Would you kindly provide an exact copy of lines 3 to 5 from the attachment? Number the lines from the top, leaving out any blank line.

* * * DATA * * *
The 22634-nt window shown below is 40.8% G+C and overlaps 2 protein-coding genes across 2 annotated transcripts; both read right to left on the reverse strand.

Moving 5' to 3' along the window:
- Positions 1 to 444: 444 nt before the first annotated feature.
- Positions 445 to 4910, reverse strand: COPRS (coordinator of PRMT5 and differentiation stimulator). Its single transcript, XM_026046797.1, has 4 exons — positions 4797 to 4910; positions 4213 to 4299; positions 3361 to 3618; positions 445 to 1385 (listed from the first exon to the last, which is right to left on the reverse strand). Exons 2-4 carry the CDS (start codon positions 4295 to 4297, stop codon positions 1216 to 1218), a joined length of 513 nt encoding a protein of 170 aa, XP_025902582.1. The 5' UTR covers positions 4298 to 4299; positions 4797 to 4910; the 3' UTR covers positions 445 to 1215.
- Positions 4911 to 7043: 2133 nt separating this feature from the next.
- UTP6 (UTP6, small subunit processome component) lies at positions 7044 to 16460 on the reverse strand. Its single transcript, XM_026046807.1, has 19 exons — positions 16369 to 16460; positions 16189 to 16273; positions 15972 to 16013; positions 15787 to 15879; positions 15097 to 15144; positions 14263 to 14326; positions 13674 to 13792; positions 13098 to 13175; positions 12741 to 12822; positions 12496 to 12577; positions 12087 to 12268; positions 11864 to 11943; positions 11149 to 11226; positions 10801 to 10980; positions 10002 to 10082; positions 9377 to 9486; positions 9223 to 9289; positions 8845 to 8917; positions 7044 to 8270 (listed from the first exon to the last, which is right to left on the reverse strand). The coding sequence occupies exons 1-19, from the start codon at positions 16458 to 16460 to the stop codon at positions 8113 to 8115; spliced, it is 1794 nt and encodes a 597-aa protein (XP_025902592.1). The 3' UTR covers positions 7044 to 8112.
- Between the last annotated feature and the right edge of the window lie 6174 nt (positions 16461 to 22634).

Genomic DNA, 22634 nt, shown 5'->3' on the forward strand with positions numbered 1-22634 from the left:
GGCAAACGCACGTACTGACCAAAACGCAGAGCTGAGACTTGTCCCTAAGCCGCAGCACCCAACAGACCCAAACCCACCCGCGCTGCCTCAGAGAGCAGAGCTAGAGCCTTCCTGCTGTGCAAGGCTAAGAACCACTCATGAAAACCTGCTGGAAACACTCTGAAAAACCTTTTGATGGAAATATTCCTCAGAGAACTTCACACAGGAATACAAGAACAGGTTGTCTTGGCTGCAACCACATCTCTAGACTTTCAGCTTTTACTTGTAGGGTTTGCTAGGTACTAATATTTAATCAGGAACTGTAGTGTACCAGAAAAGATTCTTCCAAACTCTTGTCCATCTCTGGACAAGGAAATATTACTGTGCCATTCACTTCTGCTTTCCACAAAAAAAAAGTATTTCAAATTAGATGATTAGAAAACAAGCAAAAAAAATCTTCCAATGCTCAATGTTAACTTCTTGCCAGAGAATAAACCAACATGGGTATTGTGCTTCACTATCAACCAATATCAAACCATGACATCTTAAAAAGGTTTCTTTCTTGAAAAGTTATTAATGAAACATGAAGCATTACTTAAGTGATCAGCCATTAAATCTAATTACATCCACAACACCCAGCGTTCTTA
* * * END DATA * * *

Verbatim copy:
- Positions 1 to 444: 444 nt before the first annotated feature.
- Positions 445 to 4910, reverse strand: COPRS (coordinator of PRMT5 and differentiation stimulator). Its single transcript, XM_026046797.1, has 4 exons — positions 4797 to 4910; positions 4213 to 4299; positions 3361 to 3618; positions 445 to 1385 (listed from the first exon to the last, which is right to left on the reverse strand). Exons 2-4 carry the CDS (start codon positions 4295 to 4297, stop codon positions 1216 to 1218), a joined length of 513 nt encoding a protein of 170 aa, XP_025902582.1. The 5' UTR covers positions 4298 to 4299; positions 4797 to 4910; the 3' UTR covers positions 445 to 1215.
- Positions 4911 to 7043: 2133 nt separating this feature from the next.